Fantex: One Born Every Minute

Felix Salmon had a hilarious (if perhaps not intentionally so) column the other day detailing the ludicrous reality behind Fantex, the heavily hyped company putting together an “IPO” of Arian Foster.  It is basically securitizing Foster’s earnings – giving him $10 million in exchange for a 20% claim on future earnings, and selling off the shares.  The entire idea is ridiculous on a number of levels, even before the extremely shady aspects of it unrelated to the core investment.  As Salmon details:

In reality, however, there are even more non-Foster risks to this stock than there are Foster risks. Your stock, for instance, can only be traded on an exchange which is owned and operated by Fantex. The directors of Fantex can, at their sole discretion and at any time, convert all your Foster shares into common Fantex shares, at any ratio which they determine to be fair. Or, more realistically, they can just go bust: after all, as the prospectus notes, they have no experience in this business. And if they go bust, then the holders of the tracking stock will end up owning about 1% of a bankrupt company, no matter how successful Foster is.

In other words, when the directors decide “to reattribute assets, liabilities, revenues, expenses and cash flows”, their duty is to Fantex, the holding company, and not to the chumps with the Foster shares, who between them account for less than 1% of Fantex’s equity. And in general, as the prospectus also says, “any of our tracking series will be subject to the risk associated with an investment in Fantex as a whole”.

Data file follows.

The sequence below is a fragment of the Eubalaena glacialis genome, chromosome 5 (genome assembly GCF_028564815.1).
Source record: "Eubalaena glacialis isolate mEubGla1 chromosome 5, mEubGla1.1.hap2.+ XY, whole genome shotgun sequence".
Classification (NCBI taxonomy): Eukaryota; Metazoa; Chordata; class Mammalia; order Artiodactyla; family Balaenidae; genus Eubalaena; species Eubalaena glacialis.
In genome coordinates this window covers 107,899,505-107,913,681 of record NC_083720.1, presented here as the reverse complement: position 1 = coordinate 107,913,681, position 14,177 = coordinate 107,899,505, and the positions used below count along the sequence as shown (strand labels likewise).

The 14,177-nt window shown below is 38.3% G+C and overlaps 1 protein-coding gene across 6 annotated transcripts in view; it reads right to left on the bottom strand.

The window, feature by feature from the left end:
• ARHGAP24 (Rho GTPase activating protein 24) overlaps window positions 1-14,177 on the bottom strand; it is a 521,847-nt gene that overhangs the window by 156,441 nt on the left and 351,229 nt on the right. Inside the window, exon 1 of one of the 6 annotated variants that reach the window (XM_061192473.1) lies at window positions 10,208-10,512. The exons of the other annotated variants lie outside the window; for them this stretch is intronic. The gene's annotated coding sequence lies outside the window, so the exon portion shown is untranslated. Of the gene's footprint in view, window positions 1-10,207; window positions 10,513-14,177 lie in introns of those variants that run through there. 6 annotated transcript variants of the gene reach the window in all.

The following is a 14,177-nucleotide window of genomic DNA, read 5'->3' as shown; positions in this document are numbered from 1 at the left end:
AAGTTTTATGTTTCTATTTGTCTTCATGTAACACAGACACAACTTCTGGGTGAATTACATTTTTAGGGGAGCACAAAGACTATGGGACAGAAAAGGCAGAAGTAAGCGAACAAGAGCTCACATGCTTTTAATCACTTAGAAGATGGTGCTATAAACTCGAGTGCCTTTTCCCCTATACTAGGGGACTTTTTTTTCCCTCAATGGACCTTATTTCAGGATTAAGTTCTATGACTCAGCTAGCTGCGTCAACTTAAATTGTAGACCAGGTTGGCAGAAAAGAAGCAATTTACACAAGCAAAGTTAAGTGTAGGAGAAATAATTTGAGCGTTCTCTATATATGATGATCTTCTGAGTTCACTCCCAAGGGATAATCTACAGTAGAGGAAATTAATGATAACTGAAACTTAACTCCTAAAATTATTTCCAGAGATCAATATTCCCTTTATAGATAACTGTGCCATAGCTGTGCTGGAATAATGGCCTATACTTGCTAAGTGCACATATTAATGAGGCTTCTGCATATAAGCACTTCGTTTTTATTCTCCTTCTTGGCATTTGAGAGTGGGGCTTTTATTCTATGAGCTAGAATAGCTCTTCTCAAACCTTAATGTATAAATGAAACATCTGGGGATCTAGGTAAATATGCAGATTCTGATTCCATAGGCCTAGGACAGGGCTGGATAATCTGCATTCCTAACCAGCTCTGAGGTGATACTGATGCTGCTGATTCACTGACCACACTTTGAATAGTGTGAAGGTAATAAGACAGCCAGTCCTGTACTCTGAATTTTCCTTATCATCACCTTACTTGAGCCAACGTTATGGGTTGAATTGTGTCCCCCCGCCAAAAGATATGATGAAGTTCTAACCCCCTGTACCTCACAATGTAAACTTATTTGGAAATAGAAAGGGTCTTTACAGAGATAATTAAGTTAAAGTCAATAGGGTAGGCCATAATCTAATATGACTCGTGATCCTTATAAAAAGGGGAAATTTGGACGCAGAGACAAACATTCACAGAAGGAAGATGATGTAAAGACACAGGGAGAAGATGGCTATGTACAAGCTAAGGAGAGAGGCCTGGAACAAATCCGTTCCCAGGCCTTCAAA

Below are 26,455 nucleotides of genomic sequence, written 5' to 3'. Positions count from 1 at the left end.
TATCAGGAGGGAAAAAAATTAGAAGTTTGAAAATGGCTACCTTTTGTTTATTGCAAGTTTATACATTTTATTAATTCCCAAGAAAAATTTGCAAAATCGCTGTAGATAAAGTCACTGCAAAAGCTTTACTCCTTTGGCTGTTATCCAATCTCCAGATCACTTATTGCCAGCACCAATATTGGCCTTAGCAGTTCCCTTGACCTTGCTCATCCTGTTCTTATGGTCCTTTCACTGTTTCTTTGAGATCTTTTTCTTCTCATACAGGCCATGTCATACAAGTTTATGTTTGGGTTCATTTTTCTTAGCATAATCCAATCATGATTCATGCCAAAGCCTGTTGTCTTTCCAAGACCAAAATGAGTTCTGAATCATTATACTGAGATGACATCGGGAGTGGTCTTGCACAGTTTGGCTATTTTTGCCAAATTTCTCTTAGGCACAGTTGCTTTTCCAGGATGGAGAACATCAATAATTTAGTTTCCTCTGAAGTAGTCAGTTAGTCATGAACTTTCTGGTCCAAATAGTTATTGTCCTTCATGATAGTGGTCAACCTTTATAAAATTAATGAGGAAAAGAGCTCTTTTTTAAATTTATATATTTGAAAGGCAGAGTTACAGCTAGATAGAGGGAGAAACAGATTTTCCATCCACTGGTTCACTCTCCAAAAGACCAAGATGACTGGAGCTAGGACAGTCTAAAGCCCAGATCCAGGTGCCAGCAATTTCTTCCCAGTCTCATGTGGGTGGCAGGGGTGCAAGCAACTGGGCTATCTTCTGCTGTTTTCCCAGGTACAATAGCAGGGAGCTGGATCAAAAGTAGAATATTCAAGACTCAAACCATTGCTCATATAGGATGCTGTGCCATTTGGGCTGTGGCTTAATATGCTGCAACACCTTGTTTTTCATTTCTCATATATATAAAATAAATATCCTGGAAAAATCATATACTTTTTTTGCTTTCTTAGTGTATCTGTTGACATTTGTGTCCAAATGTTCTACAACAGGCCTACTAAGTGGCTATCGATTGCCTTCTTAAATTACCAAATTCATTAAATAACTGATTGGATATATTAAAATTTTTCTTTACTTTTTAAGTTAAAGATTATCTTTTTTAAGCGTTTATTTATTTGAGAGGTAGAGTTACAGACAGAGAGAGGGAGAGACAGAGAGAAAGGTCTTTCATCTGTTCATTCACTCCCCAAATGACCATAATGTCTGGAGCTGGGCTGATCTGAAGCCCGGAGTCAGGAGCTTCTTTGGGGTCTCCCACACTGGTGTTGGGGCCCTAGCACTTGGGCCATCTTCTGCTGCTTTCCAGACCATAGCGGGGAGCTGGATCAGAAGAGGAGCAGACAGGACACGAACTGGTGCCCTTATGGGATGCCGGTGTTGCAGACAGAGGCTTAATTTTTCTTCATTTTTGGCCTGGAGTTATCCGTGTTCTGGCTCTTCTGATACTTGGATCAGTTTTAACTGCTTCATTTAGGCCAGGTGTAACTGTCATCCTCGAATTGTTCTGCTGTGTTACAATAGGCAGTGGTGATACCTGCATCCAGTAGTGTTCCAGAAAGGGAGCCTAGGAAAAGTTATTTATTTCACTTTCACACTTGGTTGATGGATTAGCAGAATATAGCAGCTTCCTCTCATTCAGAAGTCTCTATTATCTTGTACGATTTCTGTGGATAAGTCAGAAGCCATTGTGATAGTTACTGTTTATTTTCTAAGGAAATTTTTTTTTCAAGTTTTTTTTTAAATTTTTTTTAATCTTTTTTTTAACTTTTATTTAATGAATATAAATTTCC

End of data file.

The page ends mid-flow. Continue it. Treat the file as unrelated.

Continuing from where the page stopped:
Yglesias remarked the other day, in a different context, that the whole idea of efficient markets implies massive market failures. If beating the market is impossible – and it’s close enough that individuals should look at it this way! – then why is the wealth management business as fantastically large and profitable as it is.  If markets are basically efficient, then it’s obviously pretty foolhardy to be putting your money into Fantex or paying a hedge fund manager 2-and-20 to manage your money.  In other words, given the empirically-shown efficient market hypothesis and the empirically-shown popularity of crappy investment products we can reasonably conclude that people make highly irrational investment decisions.  As Yglesias suggests, one could then say there’s a strong case for paternalistic regulation in financial services.

It might make more sense to adopt a harm-minimization approach here – rich people ripping off other rich people simply isn’t a top policy priority.  People will very likely lose their shirts on the Fantex deal, and they’re also most likely people with more money than sense.  Compared to the harm that is done by payday lenders, shadowy mortgage dealers, or any other of an array of predators targeting the poor, regulating wacky investment products seems like an area of relatively low-percentage gains in social welfare.  If you’re looking at how to actually improve social welfare with securities regulation, I would imagine the greatest bang for your buck by far is in reforming 401(k)s.  The one thing you wouldn’t want to do is loosen “accredited investor” laws that allow shady financial products to market to less well-off consumers.

It’d be a shame if we just passed a major bipartisan bill to do precisely that.  Allowing general solicitation for alternative investments seems like such a horrible idea that it’s hard to imagine anyone in good faith could support it.


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